For the second year in a row, the Tour will be missing the team time trial, much to the disappointment of teams like T-mobile and Team CSC, who have dominated the event in the past. Team CSC's operations manager Carsten Jeppesen said on the team's website, "In 2006 we won four out of four team time trials, so of course we're extremely disappointed not to be given the opportunity to win one in next year's Tour." Tour director Christian Prudhomme said the event was left out because he felt it was disadvantageous to GC leaders who lack strong teams.
After the prologue in London, the first individual time trial comes relatively late in the race on stage 13, where riders will face a 54 kilometer course. This stage comes after two extremely challenging alpine stages, and will see some tired legs pushing off down the start ramp. Former world time trial champion Michael Rogers (T-mobile) noted on the team's website, "The time trial situation is interesting, no team event again this year and the first TT doesn’t come until stage 13; by then we will already have at least 2000 kms of racing in our legs, so that will make it extra tough."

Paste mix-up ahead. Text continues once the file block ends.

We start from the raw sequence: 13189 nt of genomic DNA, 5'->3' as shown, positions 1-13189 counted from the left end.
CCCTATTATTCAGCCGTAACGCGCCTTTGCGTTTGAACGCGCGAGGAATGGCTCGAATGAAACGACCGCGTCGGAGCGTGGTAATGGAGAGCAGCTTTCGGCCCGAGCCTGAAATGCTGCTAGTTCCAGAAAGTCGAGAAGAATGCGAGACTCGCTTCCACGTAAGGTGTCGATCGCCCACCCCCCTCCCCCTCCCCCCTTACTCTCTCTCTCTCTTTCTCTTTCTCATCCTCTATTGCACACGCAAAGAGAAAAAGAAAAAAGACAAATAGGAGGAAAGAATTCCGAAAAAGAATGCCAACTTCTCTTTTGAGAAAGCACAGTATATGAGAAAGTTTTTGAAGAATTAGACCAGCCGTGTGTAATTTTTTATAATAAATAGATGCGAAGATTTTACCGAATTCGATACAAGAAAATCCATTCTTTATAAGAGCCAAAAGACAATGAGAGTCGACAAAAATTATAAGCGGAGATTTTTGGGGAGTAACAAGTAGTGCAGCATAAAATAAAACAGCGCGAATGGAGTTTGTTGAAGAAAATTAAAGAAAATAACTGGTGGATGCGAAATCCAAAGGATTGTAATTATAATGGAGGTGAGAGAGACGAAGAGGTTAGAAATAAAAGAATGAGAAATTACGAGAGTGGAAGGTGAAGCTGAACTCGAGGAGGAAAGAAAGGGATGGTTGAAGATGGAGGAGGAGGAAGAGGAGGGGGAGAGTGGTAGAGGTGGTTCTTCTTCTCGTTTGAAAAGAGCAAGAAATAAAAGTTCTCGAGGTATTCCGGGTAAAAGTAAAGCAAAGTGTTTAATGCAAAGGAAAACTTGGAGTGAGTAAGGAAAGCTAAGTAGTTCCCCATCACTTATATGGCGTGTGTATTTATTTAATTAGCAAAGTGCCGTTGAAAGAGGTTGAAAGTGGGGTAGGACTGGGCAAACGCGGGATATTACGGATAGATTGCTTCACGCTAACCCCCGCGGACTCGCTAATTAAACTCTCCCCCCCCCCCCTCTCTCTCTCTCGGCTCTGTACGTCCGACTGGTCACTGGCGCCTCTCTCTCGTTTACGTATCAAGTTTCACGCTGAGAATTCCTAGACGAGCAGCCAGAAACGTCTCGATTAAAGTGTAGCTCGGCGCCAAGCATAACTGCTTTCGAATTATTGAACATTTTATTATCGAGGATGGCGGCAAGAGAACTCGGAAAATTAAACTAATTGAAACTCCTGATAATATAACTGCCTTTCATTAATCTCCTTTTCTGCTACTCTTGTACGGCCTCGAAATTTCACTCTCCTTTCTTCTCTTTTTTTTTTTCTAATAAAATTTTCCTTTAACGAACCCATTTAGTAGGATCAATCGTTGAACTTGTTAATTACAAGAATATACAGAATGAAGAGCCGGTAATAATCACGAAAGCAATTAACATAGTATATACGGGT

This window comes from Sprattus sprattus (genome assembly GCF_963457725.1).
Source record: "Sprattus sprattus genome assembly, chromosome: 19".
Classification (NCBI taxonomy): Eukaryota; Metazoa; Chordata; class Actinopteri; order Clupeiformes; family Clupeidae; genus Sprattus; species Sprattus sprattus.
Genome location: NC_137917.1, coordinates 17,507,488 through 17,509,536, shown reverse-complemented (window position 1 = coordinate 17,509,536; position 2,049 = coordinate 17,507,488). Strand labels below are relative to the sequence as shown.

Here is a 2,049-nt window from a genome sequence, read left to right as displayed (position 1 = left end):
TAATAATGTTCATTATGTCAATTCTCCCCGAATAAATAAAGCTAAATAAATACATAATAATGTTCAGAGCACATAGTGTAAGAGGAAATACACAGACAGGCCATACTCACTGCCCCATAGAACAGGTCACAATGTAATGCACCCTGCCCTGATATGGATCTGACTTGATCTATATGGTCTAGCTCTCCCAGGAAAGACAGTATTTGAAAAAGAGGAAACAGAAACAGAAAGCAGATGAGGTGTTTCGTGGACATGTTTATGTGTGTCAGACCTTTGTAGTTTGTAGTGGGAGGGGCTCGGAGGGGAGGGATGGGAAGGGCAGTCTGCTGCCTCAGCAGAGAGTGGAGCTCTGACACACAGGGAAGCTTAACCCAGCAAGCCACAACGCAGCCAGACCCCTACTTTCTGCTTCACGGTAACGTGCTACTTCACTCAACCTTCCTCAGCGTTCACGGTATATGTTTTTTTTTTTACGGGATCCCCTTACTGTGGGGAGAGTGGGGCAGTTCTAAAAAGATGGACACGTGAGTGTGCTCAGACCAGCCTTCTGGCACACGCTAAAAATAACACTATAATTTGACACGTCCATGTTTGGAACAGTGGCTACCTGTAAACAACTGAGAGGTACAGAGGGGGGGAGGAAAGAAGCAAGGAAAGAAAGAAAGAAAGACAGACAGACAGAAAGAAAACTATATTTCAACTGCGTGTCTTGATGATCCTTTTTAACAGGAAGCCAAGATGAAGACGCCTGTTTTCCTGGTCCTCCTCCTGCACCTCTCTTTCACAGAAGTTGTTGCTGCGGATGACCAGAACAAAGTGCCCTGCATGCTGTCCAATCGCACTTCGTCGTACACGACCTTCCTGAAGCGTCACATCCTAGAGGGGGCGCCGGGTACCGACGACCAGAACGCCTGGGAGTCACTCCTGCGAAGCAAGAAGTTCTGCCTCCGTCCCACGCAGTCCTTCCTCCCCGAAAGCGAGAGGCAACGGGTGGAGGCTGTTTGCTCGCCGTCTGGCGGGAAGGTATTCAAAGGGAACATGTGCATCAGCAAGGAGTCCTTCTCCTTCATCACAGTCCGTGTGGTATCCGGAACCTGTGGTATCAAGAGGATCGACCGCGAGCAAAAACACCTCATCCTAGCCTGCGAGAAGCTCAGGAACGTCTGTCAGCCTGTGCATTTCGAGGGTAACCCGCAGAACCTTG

The racers won't have to wait long to hit the mountains, with the alpine stages beginning on stage 7, a 197-kilometer journey from Bourg-en-Bresse to Le-Grand-Bornand, followed by the first of three uphill finishes on stage 8. The traditional alpine stage over the Col du Télégraphe and Col du Galibier follows the first rest day, on July 17. The alpine stages are challenging, but Prudhomme predicts the key stage could be stage 16, which finishes atop the Col d'Aubisque in the Pyrenees. "It reaches a crescendo in the Pyrenees," Prudhomme said. "This is the hardest stage of the Tour. If the rider in the yellow jersey is not ready then he'll be in a lot of trouble."